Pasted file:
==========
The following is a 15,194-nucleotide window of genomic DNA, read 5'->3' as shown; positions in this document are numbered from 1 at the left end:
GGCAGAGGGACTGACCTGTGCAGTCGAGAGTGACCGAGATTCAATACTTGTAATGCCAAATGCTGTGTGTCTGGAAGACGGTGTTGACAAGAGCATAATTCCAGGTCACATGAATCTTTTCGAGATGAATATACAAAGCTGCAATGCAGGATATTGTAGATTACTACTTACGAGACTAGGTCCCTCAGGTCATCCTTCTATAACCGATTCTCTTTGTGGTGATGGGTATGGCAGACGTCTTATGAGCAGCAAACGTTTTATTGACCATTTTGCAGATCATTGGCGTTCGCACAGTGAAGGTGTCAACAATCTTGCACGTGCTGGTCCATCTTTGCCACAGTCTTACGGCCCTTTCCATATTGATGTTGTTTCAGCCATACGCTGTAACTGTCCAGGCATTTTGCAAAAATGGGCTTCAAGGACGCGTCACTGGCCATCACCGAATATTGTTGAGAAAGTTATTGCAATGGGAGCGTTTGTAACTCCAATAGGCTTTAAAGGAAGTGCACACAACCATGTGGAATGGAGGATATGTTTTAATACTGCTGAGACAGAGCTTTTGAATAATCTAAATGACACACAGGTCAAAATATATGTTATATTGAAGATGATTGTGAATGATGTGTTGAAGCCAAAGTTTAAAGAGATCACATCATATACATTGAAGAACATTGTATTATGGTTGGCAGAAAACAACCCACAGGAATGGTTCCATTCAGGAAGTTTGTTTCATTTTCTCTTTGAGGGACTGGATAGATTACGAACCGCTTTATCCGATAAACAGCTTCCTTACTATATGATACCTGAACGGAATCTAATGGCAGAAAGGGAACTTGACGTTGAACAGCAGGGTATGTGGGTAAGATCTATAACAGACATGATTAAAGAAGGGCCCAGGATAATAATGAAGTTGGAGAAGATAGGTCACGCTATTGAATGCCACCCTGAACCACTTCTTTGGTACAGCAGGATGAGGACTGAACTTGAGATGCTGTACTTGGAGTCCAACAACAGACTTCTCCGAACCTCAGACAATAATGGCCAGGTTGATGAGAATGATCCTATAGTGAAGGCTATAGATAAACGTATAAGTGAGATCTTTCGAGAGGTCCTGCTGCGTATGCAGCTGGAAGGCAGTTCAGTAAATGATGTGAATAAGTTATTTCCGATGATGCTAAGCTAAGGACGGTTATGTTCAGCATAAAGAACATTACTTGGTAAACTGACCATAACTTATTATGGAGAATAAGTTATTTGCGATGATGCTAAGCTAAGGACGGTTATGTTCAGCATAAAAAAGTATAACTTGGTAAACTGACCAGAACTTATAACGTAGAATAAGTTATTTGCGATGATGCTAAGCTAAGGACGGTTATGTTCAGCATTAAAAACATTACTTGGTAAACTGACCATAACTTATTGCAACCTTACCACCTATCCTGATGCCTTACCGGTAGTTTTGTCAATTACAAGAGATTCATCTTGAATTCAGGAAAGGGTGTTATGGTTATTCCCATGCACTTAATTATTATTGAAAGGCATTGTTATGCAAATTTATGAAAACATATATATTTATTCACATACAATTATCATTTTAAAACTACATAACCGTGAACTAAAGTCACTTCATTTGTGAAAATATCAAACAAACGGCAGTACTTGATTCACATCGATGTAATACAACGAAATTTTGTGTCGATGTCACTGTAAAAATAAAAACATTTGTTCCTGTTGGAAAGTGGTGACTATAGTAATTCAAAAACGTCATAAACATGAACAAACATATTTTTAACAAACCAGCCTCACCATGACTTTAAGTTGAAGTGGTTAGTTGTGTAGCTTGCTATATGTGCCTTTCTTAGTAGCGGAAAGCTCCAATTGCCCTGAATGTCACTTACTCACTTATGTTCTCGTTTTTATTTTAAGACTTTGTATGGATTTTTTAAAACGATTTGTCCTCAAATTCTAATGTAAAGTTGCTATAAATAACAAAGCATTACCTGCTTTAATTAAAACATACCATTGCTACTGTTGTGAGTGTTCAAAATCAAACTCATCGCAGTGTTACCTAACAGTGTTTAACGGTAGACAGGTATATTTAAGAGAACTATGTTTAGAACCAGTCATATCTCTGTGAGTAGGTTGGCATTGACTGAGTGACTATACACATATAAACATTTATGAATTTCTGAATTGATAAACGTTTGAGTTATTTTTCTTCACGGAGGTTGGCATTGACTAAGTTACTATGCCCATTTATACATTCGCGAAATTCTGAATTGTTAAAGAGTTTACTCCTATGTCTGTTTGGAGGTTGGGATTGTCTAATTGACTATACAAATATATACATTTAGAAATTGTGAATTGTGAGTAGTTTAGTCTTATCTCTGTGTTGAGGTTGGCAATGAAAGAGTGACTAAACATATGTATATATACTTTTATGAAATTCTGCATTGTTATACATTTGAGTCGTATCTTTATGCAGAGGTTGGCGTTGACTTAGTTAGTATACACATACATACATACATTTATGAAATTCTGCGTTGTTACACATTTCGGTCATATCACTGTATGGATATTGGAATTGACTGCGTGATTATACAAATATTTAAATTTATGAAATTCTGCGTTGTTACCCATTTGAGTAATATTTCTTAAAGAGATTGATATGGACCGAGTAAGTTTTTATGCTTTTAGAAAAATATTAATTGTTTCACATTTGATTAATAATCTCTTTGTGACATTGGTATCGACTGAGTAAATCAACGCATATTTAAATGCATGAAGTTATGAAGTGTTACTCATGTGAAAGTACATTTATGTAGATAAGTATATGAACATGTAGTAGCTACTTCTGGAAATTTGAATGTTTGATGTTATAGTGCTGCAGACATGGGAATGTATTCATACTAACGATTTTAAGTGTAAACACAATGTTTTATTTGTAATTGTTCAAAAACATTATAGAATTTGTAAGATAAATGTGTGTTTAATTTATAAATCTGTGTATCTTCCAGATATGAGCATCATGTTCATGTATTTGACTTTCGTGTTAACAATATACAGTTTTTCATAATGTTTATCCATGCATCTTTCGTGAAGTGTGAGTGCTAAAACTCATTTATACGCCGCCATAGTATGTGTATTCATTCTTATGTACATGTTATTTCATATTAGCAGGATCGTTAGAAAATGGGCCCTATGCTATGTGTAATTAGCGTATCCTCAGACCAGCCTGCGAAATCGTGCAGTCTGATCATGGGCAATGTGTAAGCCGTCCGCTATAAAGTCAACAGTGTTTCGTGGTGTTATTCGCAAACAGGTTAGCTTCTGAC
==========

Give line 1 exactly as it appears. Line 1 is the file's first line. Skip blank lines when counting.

The following is a 15,194-nucleotide window of genomic DNA, read 5'->3' as shown; positions in this document are numbered from 1 at the left end: